|1.||blur 20||Blur all images on the stack with a standard deviation of 20.|
|2.||blur 10||Blur the first image on the stack with a standard deviation of 10.|
|3.||blur[-1] 5||Blur the last image on the stack with a standard deviation of 5.|
|4.||blur[0,2,5] 7||Blur the first, third, and sixth image on the stack with a standard deviation of 7.|
|5.||blur[^3] 6||Blur all images on the stack except the fourth one with a standard deviation of 6.|
Isolated Selections: Implied Copy Command
Selections in isolation, apparently not modifying any command, imply -copy
. The images designated by the selector are duplicated and the interpreter places the copies at the end of the image list, in the same relative order as their antecedents. Thus [0,3,5]
by itself copies the first, fourth and sixth images; the copy of the first image becomes -3
, the copy of the fourth becomes -2
and the copy of the sixth becomes -1
. The implicit presence of the input
command operates with this notation.
Lefthand Decorations: Replace or Append
Items may be decorated on the lefthand side. Hyphens optionally distinguish commands from other items. Omit them for brevity; include them for clarity. In addition to identifying commands, hyphens also have copy/replace semantics. This matters with transformation commands: those that take selected images as inputs and then produce output.
|1.||Commands without hyphens or with single hyphens will replace the images they select with their outputs.|
|2.||Commands decorated with + on the lefthand side create new images with their outputs; these new images go on the end of the image list.|
Non-transformative commands are those which implement aspects of G'MIC program flow or management of the environment. We have seen one example already. name
labels a selection but does not otherwise operate on the images in the selection's collection.
Command Line Anatomy
Consider how this command line builds an image list:
$ gmic 256,256,1,3 noise[-1] 0.05,2 +bandpass[-1] 0.0005,0.001 +threshold[-1] 30% +negate[-1] thinning[-1] -normalize[^0] 0,255
|1.||256,256,1,3 conjures up a 256x256x1x3 pixel image with three channels, initially solid black establishing a stack with one image.|
|2.||The noise[-1] command, no hyphen, two parameters, replaces this black image with a sparse, random scattering of red green and blue pixels, so the stack remains with one image.|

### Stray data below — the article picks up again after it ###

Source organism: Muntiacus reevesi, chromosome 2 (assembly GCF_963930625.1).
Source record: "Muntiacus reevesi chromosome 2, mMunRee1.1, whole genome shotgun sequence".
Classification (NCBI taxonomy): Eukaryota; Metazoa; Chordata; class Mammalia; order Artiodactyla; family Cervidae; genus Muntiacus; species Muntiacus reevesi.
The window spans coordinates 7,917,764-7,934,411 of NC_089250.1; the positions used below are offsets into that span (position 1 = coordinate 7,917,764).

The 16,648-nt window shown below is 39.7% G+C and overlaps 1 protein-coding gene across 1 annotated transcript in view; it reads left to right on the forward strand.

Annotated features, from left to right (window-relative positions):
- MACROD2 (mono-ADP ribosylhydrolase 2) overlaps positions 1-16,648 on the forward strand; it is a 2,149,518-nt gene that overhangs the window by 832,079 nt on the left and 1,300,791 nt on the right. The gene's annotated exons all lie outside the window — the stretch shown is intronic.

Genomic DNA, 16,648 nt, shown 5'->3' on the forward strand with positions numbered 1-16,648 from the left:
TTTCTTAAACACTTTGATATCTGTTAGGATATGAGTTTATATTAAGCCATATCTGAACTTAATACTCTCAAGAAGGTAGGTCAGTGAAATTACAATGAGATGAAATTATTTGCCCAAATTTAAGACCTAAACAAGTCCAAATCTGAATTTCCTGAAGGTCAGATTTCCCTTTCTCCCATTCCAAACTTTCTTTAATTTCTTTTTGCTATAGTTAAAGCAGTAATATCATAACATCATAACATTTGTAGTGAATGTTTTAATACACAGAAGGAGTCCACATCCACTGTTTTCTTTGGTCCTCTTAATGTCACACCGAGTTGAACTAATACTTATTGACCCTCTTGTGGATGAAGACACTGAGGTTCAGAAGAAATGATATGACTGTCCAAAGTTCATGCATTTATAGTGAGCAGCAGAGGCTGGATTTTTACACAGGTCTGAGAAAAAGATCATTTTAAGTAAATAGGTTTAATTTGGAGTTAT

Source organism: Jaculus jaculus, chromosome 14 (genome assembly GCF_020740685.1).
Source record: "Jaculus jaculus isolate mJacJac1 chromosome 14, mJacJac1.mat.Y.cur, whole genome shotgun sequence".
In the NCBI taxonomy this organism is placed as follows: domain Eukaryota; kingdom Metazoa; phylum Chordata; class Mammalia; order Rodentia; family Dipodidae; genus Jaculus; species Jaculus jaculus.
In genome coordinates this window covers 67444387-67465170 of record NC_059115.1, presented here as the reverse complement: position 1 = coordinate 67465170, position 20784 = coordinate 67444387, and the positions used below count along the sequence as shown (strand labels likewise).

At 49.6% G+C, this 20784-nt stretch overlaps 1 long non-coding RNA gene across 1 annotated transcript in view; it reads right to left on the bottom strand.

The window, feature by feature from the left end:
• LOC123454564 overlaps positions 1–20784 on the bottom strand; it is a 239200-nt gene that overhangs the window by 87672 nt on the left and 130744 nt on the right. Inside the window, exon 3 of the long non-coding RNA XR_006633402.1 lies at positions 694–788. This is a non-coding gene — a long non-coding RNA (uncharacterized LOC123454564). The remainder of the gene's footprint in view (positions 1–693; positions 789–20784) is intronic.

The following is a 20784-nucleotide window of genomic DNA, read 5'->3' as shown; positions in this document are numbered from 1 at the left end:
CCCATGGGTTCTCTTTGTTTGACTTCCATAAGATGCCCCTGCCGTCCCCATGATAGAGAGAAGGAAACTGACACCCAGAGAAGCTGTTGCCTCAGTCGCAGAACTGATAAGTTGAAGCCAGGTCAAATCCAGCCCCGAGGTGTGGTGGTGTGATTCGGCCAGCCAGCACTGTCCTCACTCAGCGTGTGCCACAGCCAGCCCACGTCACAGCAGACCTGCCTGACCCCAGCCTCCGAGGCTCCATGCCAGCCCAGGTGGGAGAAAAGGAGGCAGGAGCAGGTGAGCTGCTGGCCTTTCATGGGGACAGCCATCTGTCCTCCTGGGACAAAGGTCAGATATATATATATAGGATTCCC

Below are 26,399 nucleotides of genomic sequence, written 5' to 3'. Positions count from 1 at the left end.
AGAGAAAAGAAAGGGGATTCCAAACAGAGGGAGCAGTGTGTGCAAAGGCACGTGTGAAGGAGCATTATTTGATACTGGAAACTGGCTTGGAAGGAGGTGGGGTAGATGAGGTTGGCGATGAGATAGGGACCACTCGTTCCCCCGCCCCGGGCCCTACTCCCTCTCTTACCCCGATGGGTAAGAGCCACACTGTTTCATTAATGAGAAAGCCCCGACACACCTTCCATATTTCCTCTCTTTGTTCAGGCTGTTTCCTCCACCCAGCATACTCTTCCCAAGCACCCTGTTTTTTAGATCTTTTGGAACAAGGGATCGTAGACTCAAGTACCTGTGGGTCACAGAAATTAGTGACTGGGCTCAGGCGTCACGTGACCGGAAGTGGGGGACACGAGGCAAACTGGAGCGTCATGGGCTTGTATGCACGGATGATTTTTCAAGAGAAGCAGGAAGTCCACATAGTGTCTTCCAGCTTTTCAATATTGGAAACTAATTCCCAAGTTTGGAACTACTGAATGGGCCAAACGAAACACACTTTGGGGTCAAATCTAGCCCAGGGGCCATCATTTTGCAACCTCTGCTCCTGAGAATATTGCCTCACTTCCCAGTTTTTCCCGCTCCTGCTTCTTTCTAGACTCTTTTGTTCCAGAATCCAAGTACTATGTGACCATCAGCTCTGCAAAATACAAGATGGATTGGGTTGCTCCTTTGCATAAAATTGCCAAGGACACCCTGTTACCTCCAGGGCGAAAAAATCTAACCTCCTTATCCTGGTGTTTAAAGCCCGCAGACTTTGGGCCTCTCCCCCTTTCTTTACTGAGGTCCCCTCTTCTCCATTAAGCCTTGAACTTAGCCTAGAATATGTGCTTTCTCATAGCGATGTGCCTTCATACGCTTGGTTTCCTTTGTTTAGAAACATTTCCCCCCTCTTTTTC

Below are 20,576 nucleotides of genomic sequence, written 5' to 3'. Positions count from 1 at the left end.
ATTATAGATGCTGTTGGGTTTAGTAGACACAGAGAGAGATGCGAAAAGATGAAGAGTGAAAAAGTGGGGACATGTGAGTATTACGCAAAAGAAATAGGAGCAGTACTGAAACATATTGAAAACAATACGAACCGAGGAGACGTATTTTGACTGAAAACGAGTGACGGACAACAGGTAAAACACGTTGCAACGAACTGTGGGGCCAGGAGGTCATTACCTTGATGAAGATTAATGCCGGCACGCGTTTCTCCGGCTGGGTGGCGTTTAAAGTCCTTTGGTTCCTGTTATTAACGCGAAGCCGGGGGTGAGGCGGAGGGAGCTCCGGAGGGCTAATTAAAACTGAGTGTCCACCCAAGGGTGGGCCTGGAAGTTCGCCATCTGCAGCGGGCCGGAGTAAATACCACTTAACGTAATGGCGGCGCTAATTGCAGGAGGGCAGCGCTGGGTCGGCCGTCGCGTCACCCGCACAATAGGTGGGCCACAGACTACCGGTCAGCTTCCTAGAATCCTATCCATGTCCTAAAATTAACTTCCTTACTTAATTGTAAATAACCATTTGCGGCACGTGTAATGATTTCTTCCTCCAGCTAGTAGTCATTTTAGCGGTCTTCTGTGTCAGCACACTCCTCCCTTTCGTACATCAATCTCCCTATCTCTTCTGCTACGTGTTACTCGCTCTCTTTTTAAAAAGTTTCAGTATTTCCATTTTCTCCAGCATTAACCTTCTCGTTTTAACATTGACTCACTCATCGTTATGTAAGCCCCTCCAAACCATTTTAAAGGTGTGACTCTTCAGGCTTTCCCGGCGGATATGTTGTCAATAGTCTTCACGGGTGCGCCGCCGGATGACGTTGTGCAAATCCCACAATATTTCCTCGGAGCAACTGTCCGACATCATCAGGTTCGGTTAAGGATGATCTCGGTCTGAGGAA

|3.||The +bandpass[-1] command, with +, appends a new image at the end of the image list: the low-frequency components of the previous last image. This leaves two images on the stack.|
|4.||Similarly, +threshold[-1] appends a new image at the end of the image list, with each channel undergoing a bilevel reduction of the channels of the previous last image on the stack. This leaves three images on the stack.|
|5.||+thinning[-1] creates a morphologically thinned version of the last image, the spines of contiguous, non-black regions residing in the various channels of the last image, appending the thinned version to the end of the stack. Four images are now on the stack.|
|6.||normalize[^0], with an optional hyphen, replaces all images on the list, except the first one, with corresponding versions where the intensity range of each channel is remapped to the range 0 – 255. The image list still has four images. Had we decorated this command with +, the stack would have had seven images, the second, third and fourth images followed by their normalized versions in positions five, six and seven.|
The four images on the stack look like this:
Shorthand Selection Notation
It is very common to operate on the last, penultimate, and third-from-last images on the stack. Righthand command decorations such as [-1]
are so prevalent that they have an alternate shorthand form: one, two and three pips
foo[-1] is equivalent to foo., operates on the last image on the list.
foo[-2] is equivalent to foo.., operates on the penultimate image on the list.
foo[-3] is equivalent to foo..., operates on the third-from-last image on the list.
G'MIC supports this shorthand notation only as a command decoration, not in any other place where a selection might be used, as an implied copy or as an argument to another command. Nor do pips work in selection expressions. The fictive command foo[0,...]
will not operate on the first and third-from-last image.
It is not uncommon to see these repeating idiomata:
...+foo[-1] <parameter list> +bar[-1] <parameter list>...: Constructs a progression of the effects of a series of commands; the images accumulates effects from left to right....
+foo <parameter list> +bar <parameter list>...: Illustrates the effect of different commands on one image.
+foo[<range>] <parameter list>: Illustrates the effect of one command on a range of images.
+foo <parameter list>: Illustrates the effect of one command on all images.